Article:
U.S. stocks traded Thursday higher, recovering from their worst day of 2017, as investors assessed President Donald Trump’s chances of moving forward with his pro-growth agenda.
Stocks rose to their session highs after a CSPAN video from earlier in the month circulated on trading floors that some traders falsely interpreted as former FBI Director James Comey saying he was never pressured to end an FBI probe. In the video, however, Comey is answering a question specific to the U.S. Attorney General or “senior officials at the Department of Justice,” not Trump.
“You take obstruction out of the equation, then impeachment becomes moot,” said Andy Brenner, head of international fixed income securities at National Alliance Securities. “Hence risk on is running and vol is falling.”
The Dow Jones industrial average gained 140 points after a lower open, with UnitedHealth contributing the most gains. Cisco Systems, though, fell 7.3 percent after the company issued weak guidance.
The S&P 500 rose 0.7 percent, with telecommunications advancing 1.7 percent to lead advancers. The Nasdaq composite outperformed, gaining 0.98 percent.
“What happened yesterday was interesting. You had a complete removal of any Trump premium,” said Randy Warren, chief investment officer at Warren Financial. “What’s happening now is the fundamentals are taking over.”
U.S. equities suffered their worst day of the year Wednesday, with the Dow dropping 372 points, on the back of news that Comey put together a memo outlining a conversation in which Trump allegedly asked him to halt an investigation into former National Security adviser Michael Flynn.
“I think we just saw the market taking stock of itself,” said Arian Vojdani, investment strategist at MV Financial. “If the administration can keep a low profile, then investors who sell on headlines will calm down.”
Since the election, the S&P has gained about 10 percent with information technology and financials leading the way. But financials suffered their worst session since June 24 on Wednesday, falling 3 percent.
“This is going to linger because the surge in equities since the election was due to expectations of lower taxes and infrastructure spending,” said Komal Sri-Kumar, president of Sri-Kumar Global Strategies.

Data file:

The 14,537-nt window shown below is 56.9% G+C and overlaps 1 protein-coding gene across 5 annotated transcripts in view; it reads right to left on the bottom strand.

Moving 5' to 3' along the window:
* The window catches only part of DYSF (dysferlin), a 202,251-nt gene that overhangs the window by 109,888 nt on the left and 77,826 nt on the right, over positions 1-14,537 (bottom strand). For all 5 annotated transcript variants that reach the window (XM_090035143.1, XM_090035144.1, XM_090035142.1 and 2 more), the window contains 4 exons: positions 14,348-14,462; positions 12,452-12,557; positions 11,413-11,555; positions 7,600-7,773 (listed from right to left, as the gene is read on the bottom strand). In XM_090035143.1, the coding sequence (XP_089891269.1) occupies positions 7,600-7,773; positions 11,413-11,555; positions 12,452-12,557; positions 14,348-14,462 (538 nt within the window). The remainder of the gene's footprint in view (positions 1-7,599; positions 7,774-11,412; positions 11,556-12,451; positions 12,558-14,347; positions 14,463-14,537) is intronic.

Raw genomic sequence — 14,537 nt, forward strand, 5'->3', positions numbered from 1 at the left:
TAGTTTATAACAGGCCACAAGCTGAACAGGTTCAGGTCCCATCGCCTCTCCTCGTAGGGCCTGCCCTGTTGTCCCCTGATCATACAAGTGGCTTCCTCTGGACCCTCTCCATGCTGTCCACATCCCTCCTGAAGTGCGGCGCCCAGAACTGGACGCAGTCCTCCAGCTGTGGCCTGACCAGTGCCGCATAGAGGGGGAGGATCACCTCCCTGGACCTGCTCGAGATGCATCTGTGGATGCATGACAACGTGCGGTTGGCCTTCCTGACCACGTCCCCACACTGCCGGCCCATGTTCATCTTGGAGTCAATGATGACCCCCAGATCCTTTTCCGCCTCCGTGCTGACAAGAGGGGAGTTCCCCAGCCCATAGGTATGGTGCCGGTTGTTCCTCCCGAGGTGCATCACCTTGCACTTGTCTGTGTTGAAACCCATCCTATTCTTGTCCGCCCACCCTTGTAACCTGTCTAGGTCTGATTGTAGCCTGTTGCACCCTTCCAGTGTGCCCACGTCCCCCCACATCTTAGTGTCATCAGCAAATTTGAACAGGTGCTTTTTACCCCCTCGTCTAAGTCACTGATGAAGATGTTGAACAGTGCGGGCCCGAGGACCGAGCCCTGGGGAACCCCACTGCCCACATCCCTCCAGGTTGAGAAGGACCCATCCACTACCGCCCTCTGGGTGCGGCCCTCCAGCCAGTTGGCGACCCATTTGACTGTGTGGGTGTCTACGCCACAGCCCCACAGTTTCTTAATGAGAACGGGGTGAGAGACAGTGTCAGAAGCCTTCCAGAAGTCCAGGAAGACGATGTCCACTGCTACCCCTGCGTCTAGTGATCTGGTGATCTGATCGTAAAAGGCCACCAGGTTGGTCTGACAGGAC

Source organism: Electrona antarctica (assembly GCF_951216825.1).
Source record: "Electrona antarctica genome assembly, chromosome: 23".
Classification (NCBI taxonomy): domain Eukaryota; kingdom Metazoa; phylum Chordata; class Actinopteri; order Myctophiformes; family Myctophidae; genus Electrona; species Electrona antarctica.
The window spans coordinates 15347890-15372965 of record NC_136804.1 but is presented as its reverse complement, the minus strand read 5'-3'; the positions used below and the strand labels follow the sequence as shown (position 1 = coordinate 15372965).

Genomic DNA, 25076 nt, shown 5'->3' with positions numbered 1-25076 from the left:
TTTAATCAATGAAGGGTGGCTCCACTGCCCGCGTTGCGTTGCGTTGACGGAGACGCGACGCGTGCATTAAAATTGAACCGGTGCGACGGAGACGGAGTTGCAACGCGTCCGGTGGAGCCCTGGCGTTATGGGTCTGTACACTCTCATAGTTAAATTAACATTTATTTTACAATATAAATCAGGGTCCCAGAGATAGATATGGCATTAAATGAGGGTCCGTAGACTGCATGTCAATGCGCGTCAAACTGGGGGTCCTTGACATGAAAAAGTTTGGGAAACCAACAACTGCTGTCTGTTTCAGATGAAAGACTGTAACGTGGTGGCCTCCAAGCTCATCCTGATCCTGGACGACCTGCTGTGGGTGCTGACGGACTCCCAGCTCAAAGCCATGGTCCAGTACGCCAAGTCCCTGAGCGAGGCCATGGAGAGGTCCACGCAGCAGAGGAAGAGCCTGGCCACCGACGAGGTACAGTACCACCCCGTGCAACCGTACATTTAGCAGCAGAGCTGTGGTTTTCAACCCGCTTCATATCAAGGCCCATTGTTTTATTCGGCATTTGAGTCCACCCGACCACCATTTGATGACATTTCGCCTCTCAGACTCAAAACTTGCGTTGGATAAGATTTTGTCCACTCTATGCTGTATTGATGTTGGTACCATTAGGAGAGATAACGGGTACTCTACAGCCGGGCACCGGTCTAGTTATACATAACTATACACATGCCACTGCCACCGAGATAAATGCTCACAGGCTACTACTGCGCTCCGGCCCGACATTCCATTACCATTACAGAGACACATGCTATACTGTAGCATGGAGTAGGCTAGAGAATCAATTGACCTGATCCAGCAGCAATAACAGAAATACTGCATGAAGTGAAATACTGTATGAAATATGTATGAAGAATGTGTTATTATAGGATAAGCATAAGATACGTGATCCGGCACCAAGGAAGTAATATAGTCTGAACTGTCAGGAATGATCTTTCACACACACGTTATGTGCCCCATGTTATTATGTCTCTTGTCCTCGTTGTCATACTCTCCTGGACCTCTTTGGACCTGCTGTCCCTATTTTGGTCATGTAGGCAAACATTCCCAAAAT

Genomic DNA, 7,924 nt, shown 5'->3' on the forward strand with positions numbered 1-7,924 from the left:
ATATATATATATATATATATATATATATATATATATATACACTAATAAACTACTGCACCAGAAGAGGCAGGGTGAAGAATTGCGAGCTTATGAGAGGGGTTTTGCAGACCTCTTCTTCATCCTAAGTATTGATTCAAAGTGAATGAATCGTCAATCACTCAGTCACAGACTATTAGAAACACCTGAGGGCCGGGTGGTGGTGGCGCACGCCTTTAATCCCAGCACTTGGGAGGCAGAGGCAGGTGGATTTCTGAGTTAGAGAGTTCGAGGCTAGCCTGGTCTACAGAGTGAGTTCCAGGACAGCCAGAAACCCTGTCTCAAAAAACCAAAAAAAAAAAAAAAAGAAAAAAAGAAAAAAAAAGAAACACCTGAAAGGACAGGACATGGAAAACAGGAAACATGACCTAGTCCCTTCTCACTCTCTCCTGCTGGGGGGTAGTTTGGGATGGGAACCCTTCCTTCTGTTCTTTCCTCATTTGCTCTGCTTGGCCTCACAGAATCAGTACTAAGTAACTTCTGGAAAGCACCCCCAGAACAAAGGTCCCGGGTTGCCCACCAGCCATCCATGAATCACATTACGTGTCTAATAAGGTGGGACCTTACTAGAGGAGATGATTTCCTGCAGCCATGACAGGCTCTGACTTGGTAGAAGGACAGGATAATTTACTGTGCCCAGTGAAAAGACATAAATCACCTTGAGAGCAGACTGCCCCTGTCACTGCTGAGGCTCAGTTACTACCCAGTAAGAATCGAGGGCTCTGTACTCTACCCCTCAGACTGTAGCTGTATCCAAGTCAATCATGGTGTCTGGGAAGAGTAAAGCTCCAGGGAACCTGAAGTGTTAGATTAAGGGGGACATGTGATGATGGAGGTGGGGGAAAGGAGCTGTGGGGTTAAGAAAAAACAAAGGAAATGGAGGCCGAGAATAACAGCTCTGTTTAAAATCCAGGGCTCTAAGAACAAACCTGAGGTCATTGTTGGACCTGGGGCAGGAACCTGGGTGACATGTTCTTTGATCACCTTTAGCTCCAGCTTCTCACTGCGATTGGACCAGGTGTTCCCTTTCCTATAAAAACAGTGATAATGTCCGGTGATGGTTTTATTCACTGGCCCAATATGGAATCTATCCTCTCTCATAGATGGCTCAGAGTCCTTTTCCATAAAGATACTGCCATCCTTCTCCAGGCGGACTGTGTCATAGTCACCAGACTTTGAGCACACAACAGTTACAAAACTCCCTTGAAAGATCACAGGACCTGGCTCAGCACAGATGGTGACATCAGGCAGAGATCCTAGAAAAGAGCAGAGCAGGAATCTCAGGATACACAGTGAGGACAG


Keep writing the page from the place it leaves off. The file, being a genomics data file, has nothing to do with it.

Treasurys eased slightly paring gains made on Wednesday’s session. The benchmark 10-year note yield rose to 2.23 percent and the short-term two-year note yield advanced to 1.266 percent.
“The question now is whether the threat of an impeachment would be enough to change our current view of markets, and the answer right now is no,” said Michael Shaoul, chairman and CEO of Marketfield Asset Management, in a note Thursday.
“We have no way of knowing how much further this story has to run, but even if it turned into the sort of festering mess that bedeviled President Clinton and gripped the country’s attention between 1998 and 1999, it is not clear that this would interrupt either the economic cycle or the current bull market,” Shaoul said.
Treasurys staged their second-biggest rally of the year Wednesday, as expectations faded that Trump can get tax reform or fiscal stimulus through Congress this year, or maybe even next year.
In economic news, weekly jobless claims totaled 232,000, below the expected 240,000. Meanwhile, the Philadelphia Federal Reserve business index rose to 38.8 in May from 22.0 in April.
The Dow Jones industrial average rose 13 points, or 0.07 percent, to 20,622, with Wal-Mart leading advancers and Cisco lagging.
The S&P 500 gained 4 points, or 0.18 percent, to 2,361, with telecommunications leading 10 sectors higher and financials the only decliners.
The Nasdaq climbed 20 points, or 0.36 percent, to 6,031.
Advancers and decliners were about even at the New York Stock Exchange, with an exchange volume of 385 million and a composite volume of 1.78 billion in midday trade.